How Much Should I Keep in Checking?

Think of accounts as containers for your money; it doesn't matter which account your dollars are in, what matters is what job they've been given. Because of this, we recommend having fewer accounts, and not matching an account balance to a single category or group of categories (with the exception of credit cards of course).

If you're thinking— hey, this sounds familiar—that's because we've mentioned this before (read: a lot), and we stand by our words. On the other hand, if you're wondering what all the hoopla is about, you can join the fun by checking out this this blog post!

Although we're firm believers that less is more when it comes to account structures, we understand that it may take some time to get into the the simplified groove, and during that time, it's important to know how much to keep in certain accounts so that no expenses go unpaid!

When it's important to know how much you need in checking

When payments are being withdrawn from an account, it's important to keep enough in this account to cover your bills and expenses for the month, with a small cushion, to avoid any overdrafts. Here's how you can figure out how many dollars to keep in your checking account:

How to check (...get it? 😉)

Follow these steps to determine how much you should have in checking to cover your monthly expenses, without fear of going into overdraft:

In your budget, select all categories that you regularly spend from using funds in your checking account. This often includes Immediate Obligations and True Expenses, plus any other category you spend from regularly, including Credit Card Payment categories if you're a regular credit card user and payer.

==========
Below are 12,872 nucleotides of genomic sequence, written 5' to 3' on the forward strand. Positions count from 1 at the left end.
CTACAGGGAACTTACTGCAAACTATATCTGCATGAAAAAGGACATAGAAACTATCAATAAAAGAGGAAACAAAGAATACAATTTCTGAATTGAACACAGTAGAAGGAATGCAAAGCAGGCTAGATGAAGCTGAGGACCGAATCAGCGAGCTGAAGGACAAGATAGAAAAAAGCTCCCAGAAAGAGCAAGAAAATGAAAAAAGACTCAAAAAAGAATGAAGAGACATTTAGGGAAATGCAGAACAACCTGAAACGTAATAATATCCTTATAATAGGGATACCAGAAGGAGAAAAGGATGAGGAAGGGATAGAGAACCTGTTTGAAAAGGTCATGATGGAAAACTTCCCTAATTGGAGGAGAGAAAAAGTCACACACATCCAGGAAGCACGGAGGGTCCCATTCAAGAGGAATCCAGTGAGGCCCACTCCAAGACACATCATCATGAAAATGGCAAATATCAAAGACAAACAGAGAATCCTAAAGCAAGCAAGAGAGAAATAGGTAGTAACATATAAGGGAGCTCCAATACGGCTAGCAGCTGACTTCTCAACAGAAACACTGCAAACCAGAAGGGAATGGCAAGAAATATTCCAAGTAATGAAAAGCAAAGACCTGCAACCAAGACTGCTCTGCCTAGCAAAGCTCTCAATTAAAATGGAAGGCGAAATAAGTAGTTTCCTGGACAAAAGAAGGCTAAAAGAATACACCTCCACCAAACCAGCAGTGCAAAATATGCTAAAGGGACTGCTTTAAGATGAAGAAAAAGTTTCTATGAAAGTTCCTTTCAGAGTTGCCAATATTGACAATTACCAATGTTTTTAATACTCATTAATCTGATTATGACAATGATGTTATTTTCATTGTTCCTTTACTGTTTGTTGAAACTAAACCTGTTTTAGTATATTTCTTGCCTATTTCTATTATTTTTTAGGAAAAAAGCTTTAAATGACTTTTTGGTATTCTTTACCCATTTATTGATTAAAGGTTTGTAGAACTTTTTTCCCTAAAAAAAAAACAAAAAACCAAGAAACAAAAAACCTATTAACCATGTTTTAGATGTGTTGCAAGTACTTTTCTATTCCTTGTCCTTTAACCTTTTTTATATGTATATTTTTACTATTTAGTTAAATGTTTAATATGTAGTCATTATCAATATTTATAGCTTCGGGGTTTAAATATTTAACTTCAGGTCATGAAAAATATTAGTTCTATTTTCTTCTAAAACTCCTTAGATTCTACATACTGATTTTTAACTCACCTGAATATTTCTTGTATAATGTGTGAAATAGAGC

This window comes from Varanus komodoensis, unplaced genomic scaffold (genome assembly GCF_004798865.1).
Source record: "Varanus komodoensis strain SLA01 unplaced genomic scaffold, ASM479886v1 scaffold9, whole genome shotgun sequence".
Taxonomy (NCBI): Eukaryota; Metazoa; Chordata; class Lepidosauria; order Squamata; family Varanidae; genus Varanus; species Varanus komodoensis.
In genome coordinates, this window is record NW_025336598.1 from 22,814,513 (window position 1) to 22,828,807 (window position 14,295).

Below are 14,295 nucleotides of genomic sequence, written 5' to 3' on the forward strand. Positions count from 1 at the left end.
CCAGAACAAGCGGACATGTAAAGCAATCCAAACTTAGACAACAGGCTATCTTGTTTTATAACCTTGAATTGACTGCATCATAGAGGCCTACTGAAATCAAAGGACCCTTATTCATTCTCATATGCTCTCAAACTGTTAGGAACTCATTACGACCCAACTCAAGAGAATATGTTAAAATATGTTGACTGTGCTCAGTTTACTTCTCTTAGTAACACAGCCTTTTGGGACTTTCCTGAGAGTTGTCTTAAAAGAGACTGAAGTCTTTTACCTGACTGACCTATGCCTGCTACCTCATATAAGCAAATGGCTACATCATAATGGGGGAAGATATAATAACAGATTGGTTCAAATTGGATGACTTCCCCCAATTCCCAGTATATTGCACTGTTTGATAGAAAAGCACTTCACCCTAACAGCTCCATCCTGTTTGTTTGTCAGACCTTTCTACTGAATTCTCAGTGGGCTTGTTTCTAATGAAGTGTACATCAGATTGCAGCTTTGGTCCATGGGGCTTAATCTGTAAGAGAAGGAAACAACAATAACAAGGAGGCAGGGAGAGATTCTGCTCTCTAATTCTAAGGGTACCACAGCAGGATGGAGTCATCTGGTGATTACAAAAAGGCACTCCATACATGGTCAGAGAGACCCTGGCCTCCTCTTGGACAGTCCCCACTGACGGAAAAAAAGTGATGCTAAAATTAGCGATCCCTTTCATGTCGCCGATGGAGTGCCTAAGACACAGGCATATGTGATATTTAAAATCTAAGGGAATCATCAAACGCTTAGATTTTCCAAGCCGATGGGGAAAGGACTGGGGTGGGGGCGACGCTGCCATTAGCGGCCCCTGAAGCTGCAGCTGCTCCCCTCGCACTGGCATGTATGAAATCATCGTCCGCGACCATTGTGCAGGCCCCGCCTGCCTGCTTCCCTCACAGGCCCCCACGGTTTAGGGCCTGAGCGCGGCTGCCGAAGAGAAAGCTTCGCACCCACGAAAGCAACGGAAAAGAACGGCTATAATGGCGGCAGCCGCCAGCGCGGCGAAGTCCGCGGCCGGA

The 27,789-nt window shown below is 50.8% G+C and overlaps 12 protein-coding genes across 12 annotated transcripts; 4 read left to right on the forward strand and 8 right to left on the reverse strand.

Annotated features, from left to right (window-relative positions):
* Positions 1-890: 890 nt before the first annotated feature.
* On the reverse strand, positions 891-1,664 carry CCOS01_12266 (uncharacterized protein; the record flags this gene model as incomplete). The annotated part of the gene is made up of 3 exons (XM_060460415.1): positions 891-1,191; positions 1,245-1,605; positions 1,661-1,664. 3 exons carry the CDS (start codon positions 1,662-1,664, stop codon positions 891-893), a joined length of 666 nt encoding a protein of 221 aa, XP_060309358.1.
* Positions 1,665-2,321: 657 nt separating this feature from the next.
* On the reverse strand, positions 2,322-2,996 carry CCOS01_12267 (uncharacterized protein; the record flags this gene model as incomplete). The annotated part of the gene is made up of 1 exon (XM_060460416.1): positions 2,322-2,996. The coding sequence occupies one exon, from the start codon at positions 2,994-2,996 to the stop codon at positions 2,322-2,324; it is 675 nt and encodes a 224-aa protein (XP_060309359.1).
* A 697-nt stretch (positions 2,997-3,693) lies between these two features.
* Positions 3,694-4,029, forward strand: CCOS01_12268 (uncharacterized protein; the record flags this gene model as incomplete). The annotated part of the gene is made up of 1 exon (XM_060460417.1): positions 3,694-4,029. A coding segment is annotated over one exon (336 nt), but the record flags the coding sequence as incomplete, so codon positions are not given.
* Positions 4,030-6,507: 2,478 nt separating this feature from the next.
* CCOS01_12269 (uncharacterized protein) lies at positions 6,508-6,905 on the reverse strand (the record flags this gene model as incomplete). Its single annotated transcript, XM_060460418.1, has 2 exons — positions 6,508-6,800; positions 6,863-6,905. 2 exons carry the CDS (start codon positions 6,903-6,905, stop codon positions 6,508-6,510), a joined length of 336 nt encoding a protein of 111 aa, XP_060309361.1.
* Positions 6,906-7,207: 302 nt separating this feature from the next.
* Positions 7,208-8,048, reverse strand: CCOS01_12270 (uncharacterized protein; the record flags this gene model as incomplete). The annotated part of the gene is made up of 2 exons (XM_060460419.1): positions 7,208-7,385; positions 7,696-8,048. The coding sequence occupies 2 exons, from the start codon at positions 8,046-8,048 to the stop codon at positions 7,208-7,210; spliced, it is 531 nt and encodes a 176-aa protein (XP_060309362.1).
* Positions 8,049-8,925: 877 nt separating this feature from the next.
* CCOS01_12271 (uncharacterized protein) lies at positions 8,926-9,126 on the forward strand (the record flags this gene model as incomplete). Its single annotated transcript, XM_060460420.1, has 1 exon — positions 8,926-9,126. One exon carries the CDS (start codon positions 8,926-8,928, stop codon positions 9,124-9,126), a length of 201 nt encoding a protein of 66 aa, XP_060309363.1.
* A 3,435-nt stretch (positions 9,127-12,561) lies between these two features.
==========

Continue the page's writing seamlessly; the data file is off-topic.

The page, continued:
Look to the right of your budget to see the Total Available in these categories. If you pay all of the selected expenses, your Total Available is how much will be leaving your checking account this month.
Compare the selected Total Available number to the balance in your checking account. We recommend having a higher balance in your checking account compared to this Total Available value by about 10-15%. This way, you will avoid overdraft, and have a cushion when you need to Roll With the Punches.
If you already have more than enough in your checking account to cover those expenses—hooray! You're ready to pay those bills! If you don't  have enough in your checking account, transfer funds from your savings to your checking to increase your balance. 

Now you know that you have enough in your checking account to cover your monthly expenses!

To read more about how to apply these steps in your own budget, check out this blog post!

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